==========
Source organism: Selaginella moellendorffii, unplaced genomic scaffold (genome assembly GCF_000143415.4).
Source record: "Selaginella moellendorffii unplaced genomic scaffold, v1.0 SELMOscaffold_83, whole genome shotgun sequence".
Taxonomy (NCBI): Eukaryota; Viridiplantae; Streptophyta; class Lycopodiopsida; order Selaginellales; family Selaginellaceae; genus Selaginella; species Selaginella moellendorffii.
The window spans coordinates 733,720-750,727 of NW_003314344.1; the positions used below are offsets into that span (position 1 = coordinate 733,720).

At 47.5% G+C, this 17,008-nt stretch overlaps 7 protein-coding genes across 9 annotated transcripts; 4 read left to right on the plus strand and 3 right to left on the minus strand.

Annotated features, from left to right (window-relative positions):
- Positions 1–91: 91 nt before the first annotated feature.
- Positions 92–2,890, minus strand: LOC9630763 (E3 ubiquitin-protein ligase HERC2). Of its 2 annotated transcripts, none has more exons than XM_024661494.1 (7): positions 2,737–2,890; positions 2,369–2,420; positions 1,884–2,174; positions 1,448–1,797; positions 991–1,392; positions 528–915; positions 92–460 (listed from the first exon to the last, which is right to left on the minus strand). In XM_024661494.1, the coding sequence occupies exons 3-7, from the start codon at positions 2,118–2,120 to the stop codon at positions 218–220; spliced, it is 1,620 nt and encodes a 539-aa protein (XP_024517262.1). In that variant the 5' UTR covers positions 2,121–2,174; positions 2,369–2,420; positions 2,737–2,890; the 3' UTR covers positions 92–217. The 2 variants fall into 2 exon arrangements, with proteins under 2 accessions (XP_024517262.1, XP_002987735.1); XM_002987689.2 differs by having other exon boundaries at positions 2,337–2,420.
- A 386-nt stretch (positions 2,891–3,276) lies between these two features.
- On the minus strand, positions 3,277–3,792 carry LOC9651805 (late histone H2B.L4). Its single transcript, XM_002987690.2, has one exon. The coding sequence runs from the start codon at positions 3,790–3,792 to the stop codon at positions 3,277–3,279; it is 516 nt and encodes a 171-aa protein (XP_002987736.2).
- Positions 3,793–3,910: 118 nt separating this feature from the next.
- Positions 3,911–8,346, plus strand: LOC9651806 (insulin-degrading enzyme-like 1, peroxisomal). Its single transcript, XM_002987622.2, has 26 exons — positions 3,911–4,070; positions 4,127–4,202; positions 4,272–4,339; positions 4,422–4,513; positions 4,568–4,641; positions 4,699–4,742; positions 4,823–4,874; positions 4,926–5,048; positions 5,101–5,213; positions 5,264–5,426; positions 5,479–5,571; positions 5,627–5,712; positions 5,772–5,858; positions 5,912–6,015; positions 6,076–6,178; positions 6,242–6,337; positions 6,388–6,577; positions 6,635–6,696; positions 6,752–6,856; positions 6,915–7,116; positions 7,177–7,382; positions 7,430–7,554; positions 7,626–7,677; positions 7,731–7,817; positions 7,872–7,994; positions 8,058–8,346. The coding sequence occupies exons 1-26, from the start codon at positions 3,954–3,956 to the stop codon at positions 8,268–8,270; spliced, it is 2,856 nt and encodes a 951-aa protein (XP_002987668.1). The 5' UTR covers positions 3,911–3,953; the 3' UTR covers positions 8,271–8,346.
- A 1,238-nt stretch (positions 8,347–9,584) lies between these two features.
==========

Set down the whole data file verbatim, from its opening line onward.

Source organism: Selaginella moellendorffii, unplaced genomic scaffold (genome assembly GCF_000143415.4).
Source record: "Selaginella moellendorffii unplaced genomic scaffold, v1.0 SELMOscaffold_83, whole genome shotgun sequence".
Taxonomy (NCBI): Eukaryota; Viridiplantae; Streptophyta; class Lycopodiopsida; order Selaginellales; family Selaginellaceae; genus Selaginella; species Selaginella moellendorffii.
The window spans coordinates 733,720-750,727 of NW_003314344.1; the positions used below are offsets into that span (position 1 = coordinate 733,720).

At 47.5% G+C, this 17,008-nt stretch overlaps 7 protein-coding genes across 9 annotated transcripts; 4 read left to right on the plus strand and 3 right to left on the minus strand.

Annotated features, from left to right (window-relative positions):
- Positions 1–91: 91 nt before the first annotated feature.
- Positions 92–2,890, minus strand: LOC9630763 (E3 ubiquitin-protein ligase HERC2). Of its 2 annotated transcripts, none has more exons than XM_024661494.1 (7): positions 2,737–2,890; positions 2,369–2,420; positions 1,884–2,174; positions 1,448–1,797; positions 991–1,392; positions 528–915; positions 92–460 (listed from the first exon to the last, which is right to left on the minus strand). In XM_024661494.1, the coding sequence occupies exons 3-7, from the start codon at positions 2,118–2,120 to the stop codon at positions 218–220; spliced, it is 1,620 nt and encodes a 539-aa protein (XP_024517262.1). In that variant the 5' UTR covers positions 2,121–2,174; positions 2,369–2,420; positions 2,737–2,890; the 3' UTR covers positions 92–217. The 2 variants fall into 2 exon arrangements, with proteins under 2 accessions (XP_024517262.1, XP_002987735.1); XM_002987689.2 differs by having other exon boundaries at positions 2,337–2,420.
- A 386-nt stretch (positions 2,891–3,276) lies between these two features.
- On the minus strand, positions 3,277–3,792 carry LOC9651805 (late histone H2B.L4). Its single transcript, XM_002987690.2, has one exon. The coding sequence runs from the start codon at positions 3,790–3,792 to the stop codon at positions 3,277–3,279; it is 516 nt and encodes a 171-aa protein (XP_002987736.2).
- Positions 3,793–3,910: 118 nt separating this feature from the next.
- Positions 3,911–8,346, plus strand: LOC9651806 (insulin-degrading enzyme-like 1, peroxisomal). Its single transcript, XM_002987622.2, has 26 exons — positions 3,911–4,070; positions 4,127–4,202; positions 4,272–4,339; positions 4,422–4,513; positions 4,568–4,641; positions 4,699–4,742; positions 4,823–4,874; positions 4,926–5,048; positions 5,101–5,213; positions 5,264–5,426; positions 5,479–5,571; positions 5,627–5,712; positions 5,772–5,858; positions 5,912–6,015; positions 6,076–6,178; positions 6,242–6,337; positions 6,388–6,577; positions 6,635–6,696; positions 6,752–6,856; positions 6,915–7,116; positions 7,177–7,382; positions 7,430–7,554; positions 7,626–7,677; positions 7,731–7,817; positions 7,872–7,994; positions 8,058–8,346. The coding sequence occupies exons 1-26, from the start codon at positions 3,954–3,956 to the stop codon at positions 8,268–8,270; spliced, it is 2,856 nt and encodes a 951-aa protein (XP_002987668.1). The 5' UTR covers positions 3,911–3,953; the 3' UTR covers positions 8,271–8,346.
- A 1,238-nt stretch (positions 8,347–9,584) lies between these two features.